Saturdays are Ava’s favorite day; her mother works every other day of the week, so Saturdays are just for the two of them. They even have their weekly ritual all planned out: first, go to the library for storytime; then relax at the beauty shop as they get their hair done; then off to the park for a picnic. And today’s Saturday is even more special, because they’re capping it off with a special, one-night-only puppet show across town. However, when they get to the library, the find that storytime has been cancelled… and that’s only the beginning of their bad luck. Disappointment after disappointment mounts, culminating in a heartbreaking realization that they’ve left their puppet show tickets at home! This proves to be Ava’s mother’s breaking point, and she apologizes to her daughter for a day wasted. But little Ava knows the truth, and is there to remind her mother: a day is never wasted when it’s spent with the one you love.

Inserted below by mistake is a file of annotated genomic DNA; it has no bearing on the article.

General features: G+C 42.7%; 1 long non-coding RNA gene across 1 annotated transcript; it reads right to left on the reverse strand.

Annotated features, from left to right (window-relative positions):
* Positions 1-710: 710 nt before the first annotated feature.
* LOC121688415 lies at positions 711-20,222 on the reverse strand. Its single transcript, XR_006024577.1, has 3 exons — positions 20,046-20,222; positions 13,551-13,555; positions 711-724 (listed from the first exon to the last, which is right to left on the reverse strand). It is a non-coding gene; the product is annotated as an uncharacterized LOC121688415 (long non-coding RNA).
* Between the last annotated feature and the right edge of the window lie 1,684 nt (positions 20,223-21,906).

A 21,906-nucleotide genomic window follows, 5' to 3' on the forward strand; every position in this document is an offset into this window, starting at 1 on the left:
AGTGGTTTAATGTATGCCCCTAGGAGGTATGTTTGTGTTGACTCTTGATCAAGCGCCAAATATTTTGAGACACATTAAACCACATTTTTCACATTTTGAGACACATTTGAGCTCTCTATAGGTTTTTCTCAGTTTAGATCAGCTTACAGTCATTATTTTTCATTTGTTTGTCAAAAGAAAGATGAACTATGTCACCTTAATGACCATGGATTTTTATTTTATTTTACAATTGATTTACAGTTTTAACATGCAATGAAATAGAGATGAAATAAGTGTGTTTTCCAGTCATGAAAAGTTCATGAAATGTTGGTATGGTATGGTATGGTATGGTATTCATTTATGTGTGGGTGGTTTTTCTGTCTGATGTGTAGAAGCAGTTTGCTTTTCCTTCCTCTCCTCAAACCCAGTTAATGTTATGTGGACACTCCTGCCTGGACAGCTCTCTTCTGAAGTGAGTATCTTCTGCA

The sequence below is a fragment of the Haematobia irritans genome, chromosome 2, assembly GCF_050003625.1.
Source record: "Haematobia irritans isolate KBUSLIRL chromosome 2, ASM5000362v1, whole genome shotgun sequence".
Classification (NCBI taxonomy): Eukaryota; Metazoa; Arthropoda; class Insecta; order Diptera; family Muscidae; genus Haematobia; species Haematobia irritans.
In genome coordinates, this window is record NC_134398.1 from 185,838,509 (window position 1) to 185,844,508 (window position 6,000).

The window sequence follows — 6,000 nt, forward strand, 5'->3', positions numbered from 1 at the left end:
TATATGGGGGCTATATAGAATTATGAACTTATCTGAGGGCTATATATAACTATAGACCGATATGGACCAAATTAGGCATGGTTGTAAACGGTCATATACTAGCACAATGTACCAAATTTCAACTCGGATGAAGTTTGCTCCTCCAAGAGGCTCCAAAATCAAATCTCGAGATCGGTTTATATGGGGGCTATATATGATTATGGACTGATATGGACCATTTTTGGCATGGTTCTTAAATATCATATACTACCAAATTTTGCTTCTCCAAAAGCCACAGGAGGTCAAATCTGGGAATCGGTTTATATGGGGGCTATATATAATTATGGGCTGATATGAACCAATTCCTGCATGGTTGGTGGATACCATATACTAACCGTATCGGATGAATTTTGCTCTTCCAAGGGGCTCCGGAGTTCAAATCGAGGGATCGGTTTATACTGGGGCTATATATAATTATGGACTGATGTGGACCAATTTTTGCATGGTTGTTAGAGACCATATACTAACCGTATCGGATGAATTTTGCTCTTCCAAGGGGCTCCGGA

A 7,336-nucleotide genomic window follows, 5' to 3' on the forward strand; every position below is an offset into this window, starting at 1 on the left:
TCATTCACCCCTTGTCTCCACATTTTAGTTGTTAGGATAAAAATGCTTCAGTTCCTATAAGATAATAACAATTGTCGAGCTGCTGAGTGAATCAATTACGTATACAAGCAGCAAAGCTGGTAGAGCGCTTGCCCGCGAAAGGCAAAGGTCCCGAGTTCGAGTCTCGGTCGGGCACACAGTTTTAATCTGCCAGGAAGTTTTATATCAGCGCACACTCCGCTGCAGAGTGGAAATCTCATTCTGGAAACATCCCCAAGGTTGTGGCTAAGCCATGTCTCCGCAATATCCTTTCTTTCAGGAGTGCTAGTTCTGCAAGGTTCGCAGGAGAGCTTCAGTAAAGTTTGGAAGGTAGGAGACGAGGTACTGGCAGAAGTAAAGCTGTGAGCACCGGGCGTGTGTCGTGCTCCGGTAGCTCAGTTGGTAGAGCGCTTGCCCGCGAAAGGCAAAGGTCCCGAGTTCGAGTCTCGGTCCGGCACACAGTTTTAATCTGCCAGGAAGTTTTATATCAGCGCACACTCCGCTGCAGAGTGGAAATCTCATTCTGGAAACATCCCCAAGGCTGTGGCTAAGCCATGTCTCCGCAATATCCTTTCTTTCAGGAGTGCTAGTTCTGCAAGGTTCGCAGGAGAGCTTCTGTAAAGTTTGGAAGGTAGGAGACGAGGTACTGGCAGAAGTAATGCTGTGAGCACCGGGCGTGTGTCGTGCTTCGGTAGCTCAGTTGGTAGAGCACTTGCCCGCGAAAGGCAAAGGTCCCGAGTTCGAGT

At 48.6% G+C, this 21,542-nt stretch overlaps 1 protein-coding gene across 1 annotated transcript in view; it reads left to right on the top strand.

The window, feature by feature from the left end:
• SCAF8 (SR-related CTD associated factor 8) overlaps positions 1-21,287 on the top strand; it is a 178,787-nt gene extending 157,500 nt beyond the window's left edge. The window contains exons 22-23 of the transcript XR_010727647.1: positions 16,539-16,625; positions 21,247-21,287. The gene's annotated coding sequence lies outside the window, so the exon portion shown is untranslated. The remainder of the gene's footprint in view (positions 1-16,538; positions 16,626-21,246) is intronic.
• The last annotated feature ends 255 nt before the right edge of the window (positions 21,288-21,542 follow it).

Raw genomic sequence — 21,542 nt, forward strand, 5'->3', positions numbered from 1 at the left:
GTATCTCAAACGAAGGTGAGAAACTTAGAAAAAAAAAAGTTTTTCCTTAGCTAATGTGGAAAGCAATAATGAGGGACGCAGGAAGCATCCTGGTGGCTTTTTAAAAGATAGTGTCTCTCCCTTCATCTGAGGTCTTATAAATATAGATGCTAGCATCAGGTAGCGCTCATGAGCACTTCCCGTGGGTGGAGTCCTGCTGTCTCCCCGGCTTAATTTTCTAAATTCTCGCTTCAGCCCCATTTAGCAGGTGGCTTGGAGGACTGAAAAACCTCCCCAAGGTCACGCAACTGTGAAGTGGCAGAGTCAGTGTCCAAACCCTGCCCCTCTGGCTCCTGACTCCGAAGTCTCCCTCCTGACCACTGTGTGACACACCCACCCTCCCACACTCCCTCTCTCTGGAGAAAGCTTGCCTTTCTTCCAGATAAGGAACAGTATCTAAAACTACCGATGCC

Absolutely wonderful. Mora has a real talent for telling simple, uplifting stories that are grounded in reality. Watching Ava and her mom suffer their series of letdowns is painful, and the mother’s eventual feelings of guilt for “ruining” the day hit so close to home as a parent, especially because EVERY mother I know has had that kind of day at some point. And it’s Ava’s gentle, kind reassurance that both warms the heart and teaches several important lessons to young readers: sometimes things can’t go our way, sometimes parents even (gasp!) mess up, but it’s how we handle these bumps – and who we handle them with – that makes us who were are. It’s quietly powerful, deeply touching, and wonderfully inspiring. The mixed-media paper collage art is rich and beautiful, filling Ava’s city with life and color, and managing to imbue deep emotion and personality in spare figures. The length is perfect, and JJ and I both loved it. Absolutely Baby Bookworm approved!